Rett Syndrome (RTT) is an X-linked progressive neurodevelopmental disorder and is a common cause of severe intellectual disability and autistic-like symptoms in girls. Mutations in MECP2, a methyl-CpG-binding protein, cause of the majority of RTT cases. MeCP2 is a methyl-CpG-binding protein that represses transcription by binding the NCoR/HDAC3 histone deacetylase complex. Mutation of arginine 306 to cytosine (R306C) causes RTT and disrupts binding of MeCP2 to the NCoR complex, suggesting that MeCP2-NCoR interaction is critical for brain development and that disrupting this complex leads to RTT. The Greenberg laboratory, in its studies of neuronal activity-dependent gene transcription, discovered that in response to sensory experience MeCP2 becomes phosphorylated at threonine 308 (T308) and that this phosphorylation event perturbs the interaction of NCoR with MeCP2. Furthermore, preliminary experiments suggest that mutation of MeCP2 T308 to alanine (T308A) leads to attenuation of the induction of the activity-regulated gene Npas4. The Npas4 gene encodes a transcription factor that controls inhibitory synapse formation onto excitatory neurons. Thus, our preliminary data suggest that the interaction between MeCP2 and NCoR may be critical for Npas4 expression and is misregulated in RTT. To test this hypothesis we propose the following specific aims: (1) to further investigate if MeCP2-NCoR complex regulates neuronal activity-dependent gene expression and (2) to determine if the MeCP2-NCoR complex regulates gene expression by associating with the regulatory region of the Npas4 gene in an activity-dependent manner. It is our hope that these proposed experiments will provide a better understanding of MeCP2 function and will suggest potential therapeutic strategies for treating RTT.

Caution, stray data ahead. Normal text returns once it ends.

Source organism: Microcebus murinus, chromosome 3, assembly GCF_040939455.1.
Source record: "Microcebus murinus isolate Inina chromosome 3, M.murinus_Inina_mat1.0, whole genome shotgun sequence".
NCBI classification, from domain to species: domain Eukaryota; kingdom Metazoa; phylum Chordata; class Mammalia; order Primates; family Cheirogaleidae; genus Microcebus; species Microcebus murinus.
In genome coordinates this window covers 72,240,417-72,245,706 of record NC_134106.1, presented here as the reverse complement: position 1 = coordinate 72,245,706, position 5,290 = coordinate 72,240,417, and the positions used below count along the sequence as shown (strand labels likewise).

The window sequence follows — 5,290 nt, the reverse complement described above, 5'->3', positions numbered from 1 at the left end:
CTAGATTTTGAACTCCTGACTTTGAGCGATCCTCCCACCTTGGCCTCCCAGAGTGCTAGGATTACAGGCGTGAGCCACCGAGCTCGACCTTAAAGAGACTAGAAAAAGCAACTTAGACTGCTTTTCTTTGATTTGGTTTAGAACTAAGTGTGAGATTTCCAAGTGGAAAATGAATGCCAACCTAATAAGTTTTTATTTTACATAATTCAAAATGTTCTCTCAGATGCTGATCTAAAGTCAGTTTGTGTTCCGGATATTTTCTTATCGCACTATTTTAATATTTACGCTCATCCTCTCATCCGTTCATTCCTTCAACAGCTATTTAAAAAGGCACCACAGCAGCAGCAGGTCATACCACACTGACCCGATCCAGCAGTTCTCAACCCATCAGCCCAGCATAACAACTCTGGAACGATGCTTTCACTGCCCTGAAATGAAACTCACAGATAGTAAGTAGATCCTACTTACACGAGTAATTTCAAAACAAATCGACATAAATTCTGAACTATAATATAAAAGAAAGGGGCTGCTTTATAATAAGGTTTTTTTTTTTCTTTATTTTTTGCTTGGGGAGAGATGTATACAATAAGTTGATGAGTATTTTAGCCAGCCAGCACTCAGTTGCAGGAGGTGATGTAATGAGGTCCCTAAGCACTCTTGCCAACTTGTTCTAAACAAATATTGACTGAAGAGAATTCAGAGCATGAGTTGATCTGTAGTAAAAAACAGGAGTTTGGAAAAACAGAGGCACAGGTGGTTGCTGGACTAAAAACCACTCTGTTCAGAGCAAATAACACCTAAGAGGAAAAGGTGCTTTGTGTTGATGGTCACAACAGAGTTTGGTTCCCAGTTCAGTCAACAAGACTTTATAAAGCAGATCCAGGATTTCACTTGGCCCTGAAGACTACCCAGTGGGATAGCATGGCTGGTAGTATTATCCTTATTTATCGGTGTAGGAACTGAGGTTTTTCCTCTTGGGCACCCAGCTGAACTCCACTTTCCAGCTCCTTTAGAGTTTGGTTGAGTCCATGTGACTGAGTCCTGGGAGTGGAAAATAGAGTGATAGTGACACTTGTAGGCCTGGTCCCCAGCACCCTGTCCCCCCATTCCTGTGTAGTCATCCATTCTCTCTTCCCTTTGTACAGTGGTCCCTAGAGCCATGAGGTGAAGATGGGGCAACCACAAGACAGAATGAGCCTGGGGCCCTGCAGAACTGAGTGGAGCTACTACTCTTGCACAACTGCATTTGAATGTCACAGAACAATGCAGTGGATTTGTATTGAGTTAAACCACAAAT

Rett Syndrome is a severe neurodevelopmental disorder affecting girls resulting in intellectual disabilities, and although mutations in the MECP2 gene ar known to cause Rett syndrome, how misregulation of MeCP2 leads to RTT is unclear. MeCP2 has been shown to bind to histone modification proteins such as the NCoR/HDAC3 complex to repress gene expression. In an effort to gain insight into the cellular and molecular mechanisms underlying Rett Syndrome, the proposed experiments will explore the hypothesis that RTT pathology is due to misregulation of the MeCP2-NCoR complex and subsequent alterations in activity-dependent gene expression.